This article is sponsored by Alter Domus
As we emerge from the pandemic and government stimulus programmes come to an end, what kind of opportunities are credit managers identifying in the markets?
This is really interesting because different countries – particularly the US and Europe – have taken different approaches to the stimulus programmes. Companies in the US that have received a lot of support remain relatively strong and there are a lot of opportunities in certain sectors post-pandemic, thinking about the pent-up demand in the travel industry, for example.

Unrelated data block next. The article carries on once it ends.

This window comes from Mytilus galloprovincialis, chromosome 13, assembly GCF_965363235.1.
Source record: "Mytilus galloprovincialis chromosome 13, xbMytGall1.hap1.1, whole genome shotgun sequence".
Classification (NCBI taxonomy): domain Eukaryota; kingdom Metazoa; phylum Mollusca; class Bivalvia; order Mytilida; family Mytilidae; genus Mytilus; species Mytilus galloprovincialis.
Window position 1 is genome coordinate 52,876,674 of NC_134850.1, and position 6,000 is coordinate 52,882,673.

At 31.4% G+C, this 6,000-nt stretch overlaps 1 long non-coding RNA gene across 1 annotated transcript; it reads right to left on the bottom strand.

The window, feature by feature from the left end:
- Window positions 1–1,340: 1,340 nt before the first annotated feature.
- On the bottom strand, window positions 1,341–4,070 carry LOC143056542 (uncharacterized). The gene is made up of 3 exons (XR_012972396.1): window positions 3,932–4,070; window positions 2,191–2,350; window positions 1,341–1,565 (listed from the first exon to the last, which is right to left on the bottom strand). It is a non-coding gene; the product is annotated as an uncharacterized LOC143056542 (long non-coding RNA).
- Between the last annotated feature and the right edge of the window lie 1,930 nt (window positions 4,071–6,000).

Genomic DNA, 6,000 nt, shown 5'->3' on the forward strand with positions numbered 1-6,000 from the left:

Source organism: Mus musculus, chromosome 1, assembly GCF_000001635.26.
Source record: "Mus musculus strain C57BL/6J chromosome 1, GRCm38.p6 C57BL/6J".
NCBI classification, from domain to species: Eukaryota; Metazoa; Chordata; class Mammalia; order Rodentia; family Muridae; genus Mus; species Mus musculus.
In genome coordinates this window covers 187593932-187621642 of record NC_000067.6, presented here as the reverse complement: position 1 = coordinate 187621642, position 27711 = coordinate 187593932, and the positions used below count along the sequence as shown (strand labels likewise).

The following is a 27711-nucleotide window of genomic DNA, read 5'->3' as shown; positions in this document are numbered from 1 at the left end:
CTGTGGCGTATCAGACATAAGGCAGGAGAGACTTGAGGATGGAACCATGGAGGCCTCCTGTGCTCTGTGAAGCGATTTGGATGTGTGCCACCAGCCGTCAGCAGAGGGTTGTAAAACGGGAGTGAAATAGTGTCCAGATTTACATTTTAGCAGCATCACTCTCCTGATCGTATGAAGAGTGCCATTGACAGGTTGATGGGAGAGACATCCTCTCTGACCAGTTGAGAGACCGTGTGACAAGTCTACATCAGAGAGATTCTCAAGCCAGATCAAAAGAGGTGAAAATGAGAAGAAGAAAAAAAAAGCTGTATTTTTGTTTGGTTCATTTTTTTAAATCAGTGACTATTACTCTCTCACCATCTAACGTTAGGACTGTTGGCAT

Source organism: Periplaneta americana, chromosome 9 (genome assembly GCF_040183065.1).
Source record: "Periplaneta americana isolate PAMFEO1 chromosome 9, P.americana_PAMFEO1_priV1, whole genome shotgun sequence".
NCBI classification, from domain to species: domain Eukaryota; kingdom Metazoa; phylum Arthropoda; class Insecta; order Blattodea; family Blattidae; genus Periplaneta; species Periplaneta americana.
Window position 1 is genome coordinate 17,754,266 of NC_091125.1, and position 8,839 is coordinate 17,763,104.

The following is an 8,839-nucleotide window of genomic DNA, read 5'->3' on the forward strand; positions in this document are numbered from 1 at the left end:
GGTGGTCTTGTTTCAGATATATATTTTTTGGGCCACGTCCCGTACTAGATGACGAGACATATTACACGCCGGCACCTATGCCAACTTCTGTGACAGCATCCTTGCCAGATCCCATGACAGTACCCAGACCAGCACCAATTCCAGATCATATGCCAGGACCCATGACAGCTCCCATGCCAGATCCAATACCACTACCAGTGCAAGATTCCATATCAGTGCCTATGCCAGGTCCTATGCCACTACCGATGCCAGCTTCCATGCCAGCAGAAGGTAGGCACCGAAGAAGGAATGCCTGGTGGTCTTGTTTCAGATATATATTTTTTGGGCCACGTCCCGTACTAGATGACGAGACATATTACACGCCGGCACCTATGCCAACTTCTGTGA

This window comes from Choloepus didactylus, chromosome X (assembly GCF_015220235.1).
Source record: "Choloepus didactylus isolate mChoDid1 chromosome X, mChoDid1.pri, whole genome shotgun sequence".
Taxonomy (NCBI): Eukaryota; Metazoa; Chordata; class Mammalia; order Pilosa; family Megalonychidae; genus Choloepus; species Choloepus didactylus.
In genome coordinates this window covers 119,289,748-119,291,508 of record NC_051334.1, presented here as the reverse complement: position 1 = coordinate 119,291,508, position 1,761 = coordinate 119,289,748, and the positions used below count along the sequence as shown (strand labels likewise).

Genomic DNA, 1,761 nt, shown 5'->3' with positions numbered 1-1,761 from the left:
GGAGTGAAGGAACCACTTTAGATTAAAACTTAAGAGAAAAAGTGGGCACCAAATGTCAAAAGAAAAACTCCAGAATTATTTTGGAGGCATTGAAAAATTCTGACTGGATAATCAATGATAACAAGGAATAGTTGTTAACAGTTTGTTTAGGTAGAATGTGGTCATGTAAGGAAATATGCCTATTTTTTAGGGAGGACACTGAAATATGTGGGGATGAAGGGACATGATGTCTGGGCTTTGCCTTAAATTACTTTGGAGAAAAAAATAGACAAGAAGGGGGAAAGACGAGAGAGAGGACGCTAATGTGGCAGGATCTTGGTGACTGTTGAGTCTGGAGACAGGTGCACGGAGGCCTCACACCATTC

What we don’t yet know is how the end of stimulus is going to affect real estate and real estate credit. Something like $280 billion was raised to invest in commercial real estate mortgage defaults last year and not a single deal has been done so far because the stimulus package meant the distress that was predicted didn’t materialise. Still, the pandemic is going to transform the demand for commercial real estate and that is going to impact real estate credit, which has really done well in the past decade.
Talking to clients, most have seen few material defaults in their loan books, so they are nervous about certain sectors but haven’t yet seen the severe impact that might have been anticipated in parts of leisure and entertainment.
What kinds of additional operational challenges do you see managers facing?